When it comes to country music, I am parve. You won't catch me downloading any Willie Nelson, Carrie Underwood or "Country" Hootie songs on iTunes, but I also didn't roll my eyes when my husband Michael happily happened upon our new minivan's XM radio station playing all C&W, all the time. Yes, when it comes to country music, y'all could say I'm parve.
When I'm not pouring over my Chumash or studying the Talmud, you might find me, upon occasion, flipping through an issue of Entertainment Weekly magazine for alternative inspiration. Truth be told, EW wins out over the big books 99.9% of the time, as it is significantly less cumbersome sitting on the magazine rack of my treadmill.
I am writing this while lying face-down on a table at the elegant Green Massage Spa in Shanghai's World Financial Center. There is a fuchsia flower floating in a black lacquered bowl on the floor as a retreat for my eyes, and a petite lady with deceptively aggressive elbows is digging into the kinks in my upper back. Since the staff frowned upon me bringing my laptop in for the Signature Thai-Style Massage, I am writing this in my head. And as my dainty, deft masseuse finds all the right knots in all the usual spots - THAT'S IT! - she announces, "You very bad."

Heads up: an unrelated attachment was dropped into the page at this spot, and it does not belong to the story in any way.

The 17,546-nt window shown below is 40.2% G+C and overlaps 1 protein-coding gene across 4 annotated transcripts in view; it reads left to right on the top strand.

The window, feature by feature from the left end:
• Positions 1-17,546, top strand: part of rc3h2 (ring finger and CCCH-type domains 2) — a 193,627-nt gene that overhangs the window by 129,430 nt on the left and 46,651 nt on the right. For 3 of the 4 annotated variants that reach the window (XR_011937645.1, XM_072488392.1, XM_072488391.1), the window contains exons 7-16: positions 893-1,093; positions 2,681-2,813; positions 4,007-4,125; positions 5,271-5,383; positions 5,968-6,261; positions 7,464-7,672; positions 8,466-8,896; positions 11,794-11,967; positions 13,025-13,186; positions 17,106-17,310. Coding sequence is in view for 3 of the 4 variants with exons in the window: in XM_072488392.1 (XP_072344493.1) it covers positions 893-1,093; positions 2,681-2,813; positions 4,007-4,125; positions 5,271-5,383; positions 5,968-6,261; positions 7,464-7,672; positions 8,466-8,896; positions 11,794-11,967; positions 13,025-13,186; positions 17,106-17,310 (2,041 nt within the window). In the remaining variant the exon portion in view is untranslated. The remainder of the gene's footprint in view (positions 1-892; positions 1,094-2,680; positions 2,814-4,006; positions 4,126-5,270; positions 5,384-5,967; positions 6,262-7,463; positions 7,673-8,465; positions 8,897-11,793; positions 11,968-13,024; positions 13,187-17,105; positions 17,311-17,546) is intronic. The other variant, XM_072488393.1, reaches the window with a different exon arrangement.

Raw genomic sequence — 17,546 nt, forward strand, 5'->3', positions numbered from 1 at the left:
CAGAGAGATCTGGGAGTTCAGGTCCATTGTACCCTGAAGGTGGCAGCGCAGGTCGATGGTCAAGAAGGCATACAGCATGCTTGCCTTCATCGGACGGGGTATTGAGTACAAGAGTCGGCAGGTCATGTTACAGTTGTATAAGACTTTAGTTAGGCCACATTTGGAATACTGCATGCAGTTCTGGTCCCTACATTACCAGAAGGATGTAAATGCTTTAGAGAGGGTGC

“Well I'm gonna go then! And I don't need any of this. I don't need this stuff, and I don't need you. I don't need anything. Except this… Just this ashtray...And this paddle game. The ashtray and the paddle game and that's all I need... And this remote control. - The ashtray, the paddle game, and the remote control, and that's all I need... And these matches.
What you are about to read may contain graphic descriptions and disturbing recommendations. Reader discretion is advised.
Within 90 seconds of entering my hotel room at the Baltimore Hilton for the 2010 Partnership for Excellence in Jewish Education (PEJE) Conference, I realized that something was wrong: my laptop was missing.
Could I? Physically, yes. While you might not be able to see my biceps from afar (or, sadly, even from a-near), I am capable of lifting the bag from the can, walking it down the hall, and taking it outside to our garbage bins.
Eleanor Roosevelt famously remarked, “No one can make you feel inferior without your consent.” Nobody, that is, except for my nine-year old daughter Sophie who sat next to me at the breakfast table gleefully mastering a week’s worth of New York Times math puzzles, while I thumbed through the Arts and Leisure section, looking for the latest gossip on my favorite TV show, GLEE.
“Mom. Mom. MOM!” Sophie interrupted my reading. “Can you help me with this one?”
If I were a doctor or a lawyer, I might not get asked this question as often as I do: “How did you get into this line of work?” Apparently, to some folks, there’s something quixotic, exotic, and perhaps idiotic about someone who does public speaking for a living.